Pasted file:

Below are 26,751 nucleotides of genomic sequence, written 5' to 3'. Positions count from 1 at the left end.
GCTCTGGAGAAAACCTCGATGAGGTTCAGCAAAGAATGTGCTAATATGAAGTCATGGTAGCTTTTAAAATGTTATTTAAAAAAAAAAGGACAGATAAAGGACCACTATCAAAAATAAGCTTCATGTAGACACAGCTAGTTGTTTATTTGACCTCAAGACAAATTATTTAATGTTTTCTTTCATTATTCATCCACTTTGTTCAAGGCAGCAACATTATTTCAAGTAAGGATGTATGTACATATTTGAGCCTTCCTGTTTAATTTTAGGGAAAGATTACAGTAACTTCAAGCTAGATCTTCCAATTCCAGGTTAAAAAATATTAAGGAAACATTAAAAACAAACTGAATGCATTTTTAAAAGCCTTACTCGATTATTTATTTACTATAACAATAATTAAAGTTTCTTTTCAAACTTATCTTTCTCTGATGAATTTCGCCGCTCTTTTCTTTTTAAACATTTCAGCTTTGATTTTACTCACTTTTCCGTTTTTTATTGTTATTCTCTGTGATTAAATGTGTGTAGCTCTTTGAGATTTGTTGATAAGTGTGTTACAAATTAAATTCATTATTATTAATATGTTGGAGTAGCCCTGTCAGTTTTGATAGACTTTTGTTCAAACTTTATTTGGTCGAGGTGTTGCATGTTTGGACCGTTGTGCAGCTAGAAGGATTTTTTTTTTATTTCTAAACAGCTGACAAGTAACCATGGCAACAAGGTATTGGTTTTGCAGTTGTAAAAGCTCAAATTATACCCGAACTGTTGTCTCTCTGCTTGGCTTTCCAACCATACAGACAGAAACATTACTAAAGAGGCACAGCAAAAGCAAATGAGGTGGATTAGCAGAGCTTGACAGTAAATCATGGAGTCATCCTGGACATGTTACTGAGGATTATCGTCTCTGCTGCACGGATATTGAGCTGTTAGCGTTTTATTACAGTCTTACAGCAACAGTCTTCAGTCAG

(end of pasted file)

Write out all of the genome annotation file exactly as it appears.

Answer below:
Below are 26,751 nucleotides of genomic sequence, written 5' to 3'. Positions count from 1 at the left end.
GCTCTGGAGAAAACCTCGATGAGGTTCAGCAAAGAATGTGCTAATATGAAGTCATGGTAGCTTTTAAAATGTTATTTAAAAAAAAAAGGACAGATAAAGGACCACTATCAAAAATAAGCTTCATGTAGACACAGCTAGTTGTTTATTTGACCTCAAGACAAATTATTTAATGTTTTCTTTCATTATTCATCCACTTTGTTCAAGGCAGCAACATTATTTCAAGTAAGGATGTATGTACATATTTGAGCCTTCCTGTTTAATTTTAGGGAAAGATTACAGTAACTTCAAGCTAGATCTTCCAATTCCAGGTTAAAAAATATTAAGGAAACATTAAAAACAAACTGAATGCATTTTTAAAAGCCTTACTCGATTATTTATTTACTATAACAATAATTAAAGTTTCTTTTCAAACTTATCTTTCTCTGATGAATTTCGCCGCTCTTTTCTTTTTAAACATTTCAGCTTTGATTTTACTCACTTTTCCGTTTTTTATTGTTATTCTCTGTGATTAAATGTGTGTAGCTCTTTGAGATTTGTTGATAAGTGTGTTACAAATTAAATTCATTATTATTAATATGTTGGAGTAGCCCTGTCAGTTTTGATAGACTTTTGTTCAAACTTTATTTGGTCGAGGTGTTGCATGTTTGGACCGTTGTGCAGCTAGAAGGATTTTTTTTTTATTTCTAAACAGCTGACAAGTAACCATGGCAACAAGGTATTGGTTTTGCAGTTGTAAAAGCTCAAATTATACCCGAACTGTTGTCTCTCTGCTTGGCTTTCCAACCATACAGACAGAAACATTACTAAAGAGGCACAGCAAAAGCAAATGAGGTGGATTAGCAGAGCTTGACAGTAAATCATGGAGTCATCCTGGACATGTTACTGAGGATTATCGTCTCTGCTGCACGGATATTGAGCTGTTAGCGTTTTATTACAGTCTTACAGCAACAGTCTTCAGTCAG